3. I’m indifferent in general towards Reitman and Cody, but in the interest of full disclosure I did enter the movie with strong affections for both Theron and Oswalt. But neither are enough to make a bad movie good (see AEON FLUX or BIG FAN).

    But all of that aside I found the film to be darkly funny, smart and ballsy in its ending. Mavis is a fascinating character in her duality as someone who appears to herself and others to have it all but who in reality is a mess. Watching her slow, resentful realization play out was both humorous and sad in equal measure, and as bad of a person as she is you can’t help but feel for her as she starts flailing to stay above water.

    It’s an admittedly fine line to walk with such a selfish and “unlikeable” character (see Cameron Diaz’ cartoonish character in BAD TEACHER), but I think Cody and Theron pull it off. Mavis’ attitude and lack of awareness moved effortlessly between being cruel and being humorous, and her interactions with Matt featured some great back and forth exchanges.

    And then the ending sealed the deal for me as it both teased and subverted the expected.

    That said, I understand why someone wouldn’t like it. Usually when people dislike movies I love I’ll lay the blame squarely at their feet, but YOUNG ADULT is a rare case where the tone, central character and ending may be more of an acquired taste. The closest comparison I can think of at the moment is Mike Nichols’ CLOSER. I love that movie, but many people I know can’t get past the constant cruelty of the unlikeable characters and the near-hopeless atmosphere throughout. (I say near because of Portman’s walk of freedom at the end.)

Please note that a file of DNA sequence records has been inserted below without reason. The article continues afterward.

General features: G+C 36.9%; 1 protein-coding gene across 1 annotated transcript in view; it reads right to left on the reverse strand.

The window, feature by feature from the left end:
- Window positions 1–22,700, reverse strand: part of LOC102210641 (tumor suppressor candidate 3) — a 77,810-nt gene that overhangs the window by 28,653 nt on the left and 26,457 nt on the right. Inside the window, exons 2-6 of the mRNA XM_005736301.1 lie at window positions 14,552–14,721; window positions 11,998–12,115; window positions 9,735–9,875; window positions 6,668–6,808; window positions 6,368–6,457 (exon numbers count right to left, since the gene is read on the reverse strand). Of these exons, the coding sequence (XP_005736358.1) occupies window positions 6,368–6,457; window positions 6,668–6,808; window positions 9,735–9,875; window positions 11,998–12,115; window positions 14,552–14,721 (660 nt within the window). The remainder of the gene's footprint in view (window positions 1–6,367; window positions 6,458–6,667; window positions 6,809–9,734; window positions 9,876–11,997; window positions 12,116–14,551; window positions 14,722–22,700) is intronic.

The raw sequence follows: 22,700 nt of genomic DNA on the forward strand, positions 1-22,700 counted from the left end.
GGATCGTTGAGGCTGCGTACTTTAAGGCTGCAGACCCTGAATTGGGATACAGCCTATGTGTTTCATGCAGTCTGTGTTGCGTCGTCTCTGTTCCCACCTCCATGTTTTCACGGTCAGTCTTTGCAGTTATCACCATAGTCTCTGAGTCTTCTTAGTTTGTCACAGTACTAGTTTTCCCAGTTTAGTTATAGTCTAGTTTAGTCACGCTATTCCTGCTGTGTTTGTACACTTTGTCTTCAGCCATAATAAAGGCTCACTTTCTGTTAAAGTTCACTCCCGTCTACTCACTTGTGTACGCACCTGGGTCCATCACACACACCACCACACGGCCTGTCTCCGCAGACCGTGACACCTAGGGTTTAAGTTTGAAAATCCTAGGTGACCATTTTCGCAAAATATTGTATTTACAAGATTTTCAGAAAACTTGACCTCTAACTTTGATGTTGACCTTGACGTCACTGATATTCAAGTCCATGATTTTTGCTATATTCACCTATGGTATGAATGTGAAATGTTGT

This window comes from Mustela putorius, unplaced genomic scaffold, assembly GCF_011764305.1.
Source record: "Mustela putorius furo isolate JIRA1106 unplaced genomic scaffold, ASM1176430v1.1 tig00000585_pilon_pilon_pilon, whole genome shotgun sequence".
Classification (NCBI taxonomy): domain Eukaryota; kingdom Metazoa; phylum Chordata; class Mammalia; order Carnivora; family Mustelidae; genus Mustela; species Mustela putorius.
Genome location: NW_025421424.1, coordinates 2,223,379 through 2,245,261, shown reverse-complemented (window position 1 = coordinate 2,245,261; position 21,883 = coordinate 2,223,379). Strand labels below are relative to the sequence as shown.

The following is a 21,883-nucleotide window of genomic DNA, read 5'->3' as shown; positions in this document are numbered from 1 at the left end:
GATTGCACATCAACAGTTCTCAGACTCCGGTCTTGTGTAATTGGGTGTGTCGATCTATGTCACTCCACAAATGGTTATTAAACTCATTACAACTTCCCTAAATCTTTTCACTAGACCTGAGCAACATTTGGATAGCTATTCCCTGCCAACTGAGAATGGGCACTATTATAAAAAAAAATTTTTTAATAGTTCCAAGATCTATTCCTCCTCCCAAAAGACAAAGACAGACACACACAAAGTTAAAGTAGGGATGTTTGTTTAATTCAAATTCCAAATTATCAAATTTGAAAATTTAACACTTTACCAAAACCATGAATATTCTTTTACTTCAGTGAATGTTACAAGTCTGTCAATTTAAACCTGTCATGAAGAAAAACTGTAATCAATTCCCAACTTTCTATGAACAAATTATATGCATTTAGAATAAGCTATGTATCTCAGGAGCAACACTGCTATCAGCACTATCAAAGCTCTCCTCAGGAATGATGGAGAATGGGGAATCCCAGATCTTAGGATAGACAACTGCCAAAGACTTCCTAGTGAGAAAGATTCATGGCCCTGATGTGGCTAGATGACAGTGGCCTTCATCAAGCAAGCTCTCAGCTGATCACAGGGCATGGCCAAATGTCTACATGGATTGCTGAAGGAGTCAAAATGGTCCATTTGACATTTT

4. Holy hell, do I love Closer.
    I sat in front of the Adams statue in front of Faneuil Hall on the bench right beside Houston’s front entrance and read that play 4 times in a row. I watched the movie and reveled in Owen’s take on that character and man, oh, man….did I eat up Notes on a Scandal, which Marber wrote, too. In short, I really like Marber’s writing.

  5. I thought Young Adult was a truly nasty piece of work. It’s one thing to have an unlikable character, but I wasn’t really prepared for the contemptuousness of the movie’s tone. It invents a character that deserves to be humiliated, and then goes about humiliating her good and hard. It’s a movie with a very ugly soul.

    And it’s not even very good anyway. Lots of little things that are wrong – what kind of small town has a Macy’s at the mall? What’s the deal with the surly hotel clerk? I’ve traveled a fair amount and stayed at my share of mid-range hotels and I’ve never encounted anyone like that. Oswalt’s good, as far as it goes, but his character is a disaster. The voiceover narration is trite and unnecessary besides. The end hinges on a speech straight out of bizarro world made by a minor character who has no stake in the story up until that point.

    I’m with Slim here, the movie just sucks.

  6. I don’t get a contemptuous tone from the movie at all… from Mavis yes, but not from the movie. The film makes it pretty clear that she is the one in the wrong and some of these “simple” people are legitimately happy with their lives. The end speech doesn’t justify or commend Mavis’ behavior, but it’s all she needs to step back from the edge of betraying her character and retreat back to her own world. The fact that it’s a minor character supporting her cause is important because this isn’t someone we or Mavis has invested any real time with… just someone who wants an out and refuses to see Mavis as anything but the rock star she’s always believed her to be. Neither she nor Mavis are right, but hearing it from anyone is all she needs to continue living the lie she’s told herself.

  7. Like all of Reitman’s work: tolerable, but completely unmemorable. I didn’t get the sense that he or Cody had much of an idea of what they were trying to accomplish here beyond making a knockoff Alexander Payne film (and a poor one at that)

    I actually did love the ending though.